Working for yourself: Lifestyle choices drive entrepreneurs’ decisions

June 11, 2018

This paid piece is sponsored by the Sioux Falls Area Chamber of Commerce.

People go into business for a lot of different reasons.

In some cases, it’s about seeing how big a big idea can grow.

But in many cases, it’s about creating the type of lifestyle an entrepreneur is seeking.

As many businesses are finding out in Sioux Falls, that can still lead to growth: Just not at the rate or scale that classic startups tend to target.

“Although Zeal’s model is designed to support entrepreneurs aspiring to launch the next killer app, there are no doubt more and more people leaving their day jobs to be a part of the ‘gig’ economy and/or other forms of self-employment,” said Michelle Gjerde executive director of the Zeal Center for Entrepreneurship.

“In fact, a recent report from Harvard found that 94 percent of net job growth in the past decade was in the alternative-work category.  Of this, 60 percent was due to the rise of independent contractors, freelancers and contract company workers. Perhaps some choose this route during a certain phase of life before making the leap toward their ultimate business dream.”

That was the case for Cole Weller, who started Weller Brothers with his brother Brent in 2001 when they were high school students mowing lawns to make spending money.

Both spent time in college but ultimately circled back to the business they had started as teens.

“We’ve grown tremendously since then,” Weller said. “We probably have 20 employees year-round and swell to 50 or so in the busy season.”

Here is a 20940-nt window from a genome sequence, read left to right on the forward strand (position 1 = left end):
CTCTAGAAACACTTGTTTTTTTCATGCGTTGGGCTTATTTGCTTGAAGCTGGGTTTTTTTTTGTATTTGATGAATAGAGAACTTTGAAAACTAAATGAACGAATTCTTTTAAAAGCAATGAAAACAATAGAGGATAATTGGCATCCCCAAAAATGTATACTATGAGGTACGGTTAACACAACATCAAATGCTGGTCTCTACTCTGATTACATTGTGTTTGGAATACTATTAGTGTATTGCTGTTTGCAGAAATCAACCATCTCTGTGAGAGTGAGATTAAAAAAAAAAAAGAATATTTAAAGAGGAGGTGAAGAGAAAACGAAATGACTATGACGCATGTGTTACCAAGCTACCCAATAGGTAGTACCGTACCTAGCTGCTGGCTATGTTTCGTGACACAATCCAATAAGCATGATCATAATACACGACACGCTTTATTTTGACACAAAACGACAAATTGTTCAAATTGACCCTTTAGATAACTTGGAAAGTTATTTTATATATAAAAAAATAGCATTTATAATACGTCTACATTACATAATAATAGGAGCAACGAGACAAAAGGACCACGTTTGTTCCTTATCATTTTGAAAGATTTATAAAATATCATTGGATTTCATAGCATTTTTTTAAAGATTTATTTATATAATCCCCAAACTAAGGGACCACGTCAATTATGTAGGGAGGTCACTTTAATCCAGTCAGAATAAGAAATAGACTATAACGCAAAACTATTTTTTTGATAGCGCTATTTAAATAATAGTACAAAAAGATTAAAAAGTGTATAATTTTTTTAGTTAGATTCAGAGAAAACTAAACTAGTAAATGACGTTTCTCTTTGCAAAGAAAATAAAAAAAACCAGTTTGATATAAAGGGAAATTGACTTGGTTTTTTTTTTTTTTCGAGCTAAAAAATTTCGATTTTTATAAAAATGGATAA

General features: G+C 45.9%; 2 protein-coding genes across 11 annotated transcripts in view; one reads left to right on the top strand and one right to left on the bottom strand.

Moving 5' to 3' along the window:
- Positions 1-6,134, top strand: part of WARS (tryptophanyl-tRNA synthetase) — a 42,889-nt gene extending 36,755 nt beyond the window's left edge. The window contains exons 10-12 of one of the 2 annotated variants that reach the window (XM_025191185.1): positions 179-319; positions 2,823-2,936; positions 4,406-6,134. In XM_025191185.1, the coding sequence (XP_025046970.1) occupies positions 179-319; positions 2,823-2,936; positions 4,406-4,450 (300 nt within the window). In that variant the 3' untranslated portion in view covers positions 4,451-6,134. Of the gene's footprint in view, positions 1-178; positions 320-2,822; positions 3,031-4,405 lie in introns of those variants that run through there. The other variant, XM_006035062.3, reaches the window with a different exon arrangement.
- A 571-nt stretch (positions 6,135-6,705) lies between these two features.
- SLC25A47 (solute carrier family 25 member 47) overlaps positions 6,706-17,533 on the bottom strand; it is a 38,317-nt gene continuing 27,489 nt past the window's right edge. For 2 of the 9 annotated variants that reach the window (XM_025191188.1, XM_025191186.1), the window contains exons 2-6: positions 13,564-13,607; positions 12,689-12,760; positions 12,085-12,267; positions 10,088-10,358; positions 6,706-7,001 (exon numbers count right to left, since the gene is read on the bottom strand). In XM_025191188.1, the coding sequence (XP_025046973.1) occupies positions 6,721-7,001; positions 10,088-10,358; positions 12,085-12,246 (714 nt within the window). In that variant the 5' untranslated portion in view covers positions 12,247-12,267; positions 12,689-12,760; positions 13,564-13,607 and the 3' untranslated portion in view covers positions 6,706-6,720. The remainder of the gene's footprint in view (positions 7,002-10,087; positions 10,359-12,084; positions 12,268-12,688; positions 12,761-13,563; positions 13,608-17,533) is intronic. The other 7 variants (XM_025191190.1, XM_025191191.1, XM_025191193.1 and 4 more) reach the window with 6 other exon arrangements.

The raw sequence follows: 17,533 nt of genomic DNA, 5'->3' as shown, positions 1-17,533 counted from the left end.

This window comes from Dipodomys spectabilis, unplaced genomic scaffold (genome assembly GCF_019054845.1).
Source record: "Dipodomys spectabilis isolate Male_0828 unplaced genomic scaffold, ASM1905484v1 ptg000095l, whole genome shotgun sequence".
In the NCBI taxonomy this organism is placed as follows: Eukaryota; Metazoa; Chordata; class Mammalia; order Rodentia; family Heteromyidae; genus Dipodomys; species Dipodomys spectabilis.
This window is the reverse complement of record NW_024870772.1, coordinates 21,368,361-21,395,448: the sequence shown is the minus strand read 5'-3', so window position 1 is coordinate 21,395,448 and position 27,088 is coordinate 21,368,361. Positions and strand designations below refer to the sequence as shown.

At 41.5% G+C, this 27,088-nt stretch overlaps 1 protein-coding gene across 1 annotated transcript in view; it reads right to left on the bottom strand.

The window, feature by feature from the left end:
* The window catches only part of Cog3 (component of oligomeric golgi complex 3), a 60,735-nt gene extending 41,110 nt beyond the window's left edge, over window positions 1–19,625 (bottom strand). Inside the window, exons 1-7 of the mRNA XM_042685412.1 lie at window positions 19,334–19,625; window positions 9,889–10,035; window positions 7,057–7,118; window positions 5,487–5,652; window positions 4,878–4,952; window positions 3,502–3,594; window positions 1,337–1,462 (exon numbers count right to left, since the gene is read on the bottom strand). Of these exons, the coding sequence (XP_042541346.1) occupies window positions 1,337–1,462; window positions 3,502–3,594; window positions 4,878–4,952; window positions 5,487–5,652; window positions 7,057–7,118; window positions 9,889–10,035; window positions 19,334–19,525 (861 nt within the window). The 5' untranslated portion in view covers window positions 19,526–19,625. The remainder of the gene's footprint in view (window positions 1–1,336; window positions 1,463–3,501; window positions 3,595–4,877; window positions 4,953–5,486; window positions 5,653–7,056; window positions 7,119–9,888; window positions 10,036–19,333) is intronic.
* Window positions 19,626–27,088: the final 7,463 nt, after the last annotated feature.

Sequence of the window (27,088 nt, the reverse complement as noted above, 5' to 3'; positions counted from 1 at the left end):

This time of the year finds them working on a mix of landscape design and building projects along with serving maintenance customers.

The business has evolved to the point that three-quarters of its revenue comes from landscape design and building.

“On our journey, we sold off the maintenance division in 2010 to a competitor,” Weller said. “We had a three-year noncompete but then got back in that business a few years ago just because of demand from customers.”

Weller Brothers now offers a wide array of services, from snow removal to fertilizing, weed control, mowing, brick masonry, hardscape and softscape work. It has evolved with the owners’ stage in life, Weller said.

“When we were in college, it was beer-drinking money at that point,” he said. “Then, of course, you get married and start having kids and have to turn it into something. At that point, we made a decision this was really what we were going to do, and we’re all in on it.”

A few years ago, they decided to focus more on the trajectory of the business and emphasize growth. Increasing sales hasn’t been hard, Weller said, but finding people to do the work is more challenging. They hope to expand to markets beyond Sioux Falls.

“It’s still a lifestyle for Brent and I,” he added. “And also for our employees. We get to employ a lot of people who are passionate about the industry and about trees and plants and outdoor living environments, and we get to help people optimize and enjoy their space. So as much as it’s about me, it’s about them.”

Capturing a dream

Starting a business was nothing short of a classic American dream lifestyle for Sinan Taskin.

The native of Bulgaria grew up in Turkey and came during college to the U.S., where he spent summers working at a resort in Michigan and interned in the credit industry in Fargo.

After college, he worked as an electronics engineer and received his green card through a lottery. He moved to Fargo and started looking for a job.